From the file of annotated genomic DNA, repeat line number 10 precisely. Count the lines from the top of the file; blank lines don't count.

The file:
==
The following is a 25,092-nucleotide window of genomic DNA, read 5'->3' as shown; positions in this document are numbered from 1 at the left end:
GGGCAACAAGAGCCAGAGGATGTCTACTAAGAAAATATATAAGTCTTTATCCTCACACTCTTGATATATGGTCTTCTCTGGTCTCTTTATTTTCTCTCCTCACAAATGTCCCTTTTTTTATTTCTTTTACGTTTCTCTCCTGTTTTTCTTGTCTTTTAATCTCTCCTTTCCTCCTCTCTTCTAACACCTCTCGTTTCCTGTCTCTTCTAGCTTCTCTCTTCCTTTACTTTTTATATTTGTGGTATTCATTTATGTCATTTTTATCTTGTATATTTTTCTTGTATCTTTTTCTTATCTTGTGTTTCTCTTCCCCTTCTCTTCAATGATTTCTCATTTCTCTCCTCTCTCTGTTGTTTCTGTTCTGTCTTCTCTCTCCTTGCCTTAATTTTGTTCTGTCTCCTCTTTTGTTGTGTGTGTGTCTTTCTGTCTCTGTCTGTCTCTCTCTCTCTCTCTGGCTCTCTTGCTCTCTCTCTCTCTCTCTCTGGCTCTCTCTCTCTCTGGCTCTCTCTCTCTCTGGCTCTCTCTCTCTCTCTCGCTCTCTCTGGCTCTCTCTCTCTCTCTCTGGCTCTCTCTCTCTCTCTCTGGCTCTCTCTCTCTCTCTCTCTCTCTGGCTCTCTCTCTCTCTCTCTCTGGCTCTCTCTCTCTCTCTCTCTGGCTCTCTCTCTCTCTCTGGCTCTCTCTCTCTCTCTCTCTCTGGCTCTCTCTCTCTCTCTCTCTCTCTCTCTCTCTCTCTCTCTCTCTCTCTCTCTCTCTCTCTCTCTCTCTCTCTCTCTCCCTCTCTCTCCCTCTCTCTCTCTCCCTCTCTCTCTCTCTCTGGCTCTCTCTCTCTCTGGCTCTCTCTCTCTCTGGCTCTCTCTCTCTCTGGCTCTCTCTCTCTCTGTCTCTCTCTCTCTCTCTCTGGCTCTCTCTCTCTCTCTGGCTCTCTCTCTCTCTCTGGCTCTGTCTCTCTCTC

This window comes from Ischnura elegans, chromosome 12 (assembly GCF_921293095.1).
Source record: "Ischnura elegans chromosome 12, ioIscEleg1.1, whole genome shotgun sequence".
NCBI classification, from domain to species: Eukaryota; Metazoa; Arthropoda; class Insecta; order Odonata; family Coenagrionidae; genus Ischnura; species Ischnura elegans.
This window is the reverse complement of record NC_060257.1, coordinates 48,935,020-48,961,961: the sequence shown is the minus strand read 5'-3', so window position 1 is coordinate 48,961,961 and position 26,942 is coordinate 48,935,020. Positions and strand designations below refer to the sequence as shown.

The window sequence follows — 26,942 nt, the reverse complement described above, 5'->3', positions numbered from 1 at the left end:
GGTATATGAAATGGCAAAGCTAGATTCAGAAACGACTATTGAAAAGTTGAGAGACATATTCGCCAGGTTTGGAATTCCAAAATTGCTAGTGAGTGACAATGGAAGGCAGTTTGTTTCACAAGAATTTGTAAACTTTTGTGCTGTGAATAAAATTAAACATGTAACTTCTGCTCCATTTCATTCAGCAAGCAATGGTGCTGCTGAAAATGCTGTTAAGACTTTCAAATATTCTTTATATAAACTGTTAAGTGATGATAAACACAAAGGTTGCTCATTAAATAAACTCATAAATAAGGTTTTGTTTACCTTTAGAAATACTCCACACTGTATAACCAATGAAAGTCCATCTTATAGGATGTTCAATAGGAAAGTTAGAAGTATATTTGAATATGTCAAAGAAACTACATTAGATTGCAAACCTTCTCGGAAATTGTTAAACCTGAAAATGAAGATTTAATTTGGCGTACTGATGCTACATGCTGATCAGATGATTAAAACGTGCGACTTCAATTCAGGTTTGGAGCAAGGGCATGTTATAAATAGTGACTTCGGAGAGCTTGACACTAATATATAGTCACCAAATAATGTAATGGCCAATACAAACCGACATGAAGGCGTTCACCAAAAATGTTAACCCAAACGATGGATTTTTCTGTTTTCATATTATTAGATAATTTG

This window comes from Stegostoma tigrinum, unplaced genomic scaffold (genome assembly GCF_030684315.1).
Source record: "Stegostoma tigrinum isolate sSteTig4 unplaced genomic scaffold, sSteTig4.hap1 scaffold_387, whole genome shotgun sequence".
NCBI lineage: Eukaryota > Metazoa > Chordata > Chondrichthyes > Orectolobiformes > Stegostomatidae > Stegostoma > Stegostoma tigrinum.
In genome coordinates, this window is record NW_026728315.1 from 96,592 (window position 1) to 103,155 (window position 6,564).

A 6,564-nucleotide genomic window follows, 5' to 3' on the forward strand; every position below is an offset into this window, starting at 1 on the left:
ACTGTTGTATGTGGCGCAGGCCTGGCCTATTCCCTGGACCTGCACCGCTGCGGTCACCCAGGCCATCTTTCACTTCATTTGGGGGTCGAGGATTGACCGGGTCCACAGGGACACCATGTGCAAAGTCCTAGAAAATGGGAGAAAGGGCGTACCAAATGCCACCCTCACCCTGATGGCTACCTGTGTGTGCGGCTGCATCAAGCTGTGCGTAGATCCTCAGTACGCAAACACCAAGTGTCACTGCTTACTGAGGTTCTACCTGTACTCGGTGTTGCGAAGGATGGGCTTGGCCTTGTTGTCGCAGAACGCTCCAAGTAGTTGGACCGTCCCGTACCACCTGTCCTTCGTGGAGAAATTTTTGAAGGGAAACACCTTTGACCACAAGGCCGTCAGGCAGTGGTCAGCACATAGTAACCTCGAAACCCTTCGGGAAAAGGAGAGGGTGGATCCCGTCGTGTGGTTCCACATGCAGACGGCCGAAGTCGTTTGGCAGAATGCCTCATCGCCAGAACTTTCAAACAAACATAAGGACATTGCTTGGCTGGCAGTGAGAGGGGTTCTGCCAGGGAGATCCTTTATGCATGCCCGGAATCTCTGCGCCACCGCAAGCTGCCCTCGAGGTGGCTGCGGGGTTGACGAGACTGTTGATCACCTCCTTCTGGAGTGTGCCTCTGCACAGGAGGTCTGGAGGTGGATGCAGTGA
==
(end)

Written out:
Source record: "Stegostoma tigrinum isolate sSteTig4 unplaced genomic scaffold, sSteTig4.hap1 scaffold_387, whole genome shotgun sequence".